Barak calls for 'regional solution'

Defense minister urges cooperation with US; FM calls Arab initiative "a recipe for Israel's destruction."

ehud barak 248.88 ap (photo credit: AP [file])
ehud barak 248.88 ap
(photo credit: AP [file])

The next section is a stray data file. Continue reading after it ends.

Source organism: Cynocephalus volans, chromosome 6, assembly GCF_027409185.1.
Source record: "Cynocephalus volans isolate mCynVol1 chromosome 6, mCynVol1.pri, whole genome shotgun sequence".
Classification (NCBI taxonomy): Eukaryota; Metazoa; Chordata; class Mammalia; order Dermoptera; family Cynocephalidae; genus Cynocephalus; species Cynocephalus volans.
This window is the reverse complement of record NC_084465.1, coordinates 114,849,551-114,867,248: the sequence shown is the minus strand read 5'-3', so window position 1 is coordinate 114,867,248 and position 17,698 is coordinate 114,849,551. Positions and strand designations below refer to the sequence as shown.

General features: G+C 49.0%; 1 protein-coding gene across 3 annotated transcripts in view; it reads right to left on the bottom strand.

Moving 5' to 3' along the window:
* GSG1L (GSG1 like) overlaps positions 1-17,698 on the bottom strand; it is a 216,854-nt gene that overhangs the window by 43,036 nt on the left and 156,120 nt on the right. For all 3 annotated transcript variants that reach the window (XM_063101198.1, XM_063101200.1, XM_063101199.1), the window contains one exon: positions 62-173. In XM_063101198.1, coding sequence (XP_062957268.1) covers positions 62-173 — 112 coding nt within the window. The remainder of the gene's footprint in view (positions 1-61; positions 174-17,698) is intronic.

Defense Minister Ehud Barak on Wednesday reiterated his support for a two-state solution, in effect aligning himself - with reservations vis-à-vis the refugee issue - the Arab initiative for peace with Israel, which Foreign Minister Avigdor Lieberman earlier rejected as "dangerous." "An Israeli plan for a regional solution is a central axis of Israel's policy in the coming years and a key to ensuring Israel's future in the region," Barak said in a meeting. "Israel must cooperate with the US in formulating the details of the solution, which will also ensure Israel's security interests… and Israel's Jewish character, without allowing a right of return." Barak has come out on the side of the Obama administration regarding the Arab initiative, which he said should be the basis of Israel's approach to peace talks, sans the Arab world's stipulation that Israel abide by UN Resolution 194 and allow Palestinian refugees to resettle within Israel. Lieberman, however, warned that the Arab plan was "a dangerous plan, a recipe for Israel's destruction." Hours earlier, speaking alongside visiting King Abdullah II of Jordan, US President Barack Obama called the plan a "very constructive start." Lieberman, who was speaking at a Foreign Ministry meeting Tuesday night, emphasized that the most problematic aspect of the initiative was that it called for a Palestinian right of return, Army Radio reported. Only three weeks ago the incoming foreign minister in effect reversed the Israeli diplomatic policy of the last two years, saying Jerusalem was not obligated by the Annapolis process. MK Ophir Pines (Labor) slammed the foreign minister, saying his statements on the peace process were harmful. "Lieberman is conducting himself like an bull in a china shop and is inflicting strategic damage on Israel's interests," Pines said in a statement. "In light of Lieberman's remarks it is uncertain whether or not there is any point to the meeting between Netanyahu and Obama." Pines did not spare Barak and Netanyahu, whose "silence in the wake of these remarks," he said, "constitutes acquiescence on their part."